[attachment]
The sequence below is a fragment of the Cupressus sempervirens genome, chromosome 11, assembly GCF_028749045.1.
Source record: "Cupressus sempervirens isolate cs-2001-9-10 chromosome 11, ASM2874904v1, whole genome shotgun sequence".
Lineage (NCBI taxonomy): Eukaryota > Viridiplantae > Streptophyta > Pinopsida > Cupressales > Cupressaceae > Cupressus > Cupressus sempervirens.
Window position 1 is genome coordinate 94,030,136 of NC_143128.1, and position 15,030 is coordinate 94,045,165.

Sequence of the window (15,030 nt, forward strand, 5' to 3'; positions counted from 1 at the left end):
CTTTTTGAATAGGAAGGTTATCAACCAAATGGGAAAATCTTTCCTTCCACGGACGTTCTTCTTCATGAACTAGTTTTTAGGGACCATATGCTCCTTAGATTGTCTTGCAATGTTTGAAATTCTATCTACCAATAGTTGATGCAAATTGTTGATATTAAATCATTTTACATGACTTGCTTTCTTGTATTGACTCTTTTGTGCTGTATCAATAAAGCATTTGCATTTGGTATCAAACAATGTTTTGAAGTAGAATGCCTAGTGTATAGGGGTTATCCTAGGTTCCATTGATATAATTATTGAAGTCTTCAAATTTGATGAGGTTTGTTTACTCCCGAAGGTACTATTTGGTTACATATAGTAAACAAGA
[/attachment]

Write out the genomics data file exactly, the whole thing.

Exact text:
The sequence below is a fragment of the Cupressus sempervirens genome, chromosome 11, assembly GCF_028749045.1.
Source record: "Cupressus sempervirens isolate cs-2001-9-10 chromosome 11, ASM2874904v1, whole genome shotgun sequence".
Lineage (NCBI taxonomy): Eukaryota > Viridiplantae > Streptophyta > Pinopsida > Cupressales > Cupressaceae > Cupressus > Cupressus sempervirens.
Window position 1 is genome coordinate 94,030,136 of NC_143128.1, and position 15,030 is coordinate 94,045,165.

Sequence of the window (15,030 nt, forward strand, 5' to 3'; positions counted from 1 at the left end):
CTTTTTGAATAGGAAGGTTATCAACCAAATGGGAAAATCTTTCCTTCCACGGACGTTCTTCTTCATGAACTAGTTTTTAGGGACCATATGCTCCTTAGATTGTCTTGCAATGTTTGAAATTCTATCTACCAATAGTTGATGCAAATTGTTGATATTAAATCATTTTACATGACTTGCTTTCTTGTATTGACTCTTTTGTGCTGTATCAATAAAGCATTTGCATTTGGTATCAAACAATGTTTTGAAGTAGAATGCCTAGTGTATAGGGGTTATCCTAGGTTCCATTGATATAATTATTGAAGTCTTCAAATTTGATGAGGTTTGTTTACTCCCGAAGGTACTATTTGGTTACATATAGTAAACAAGA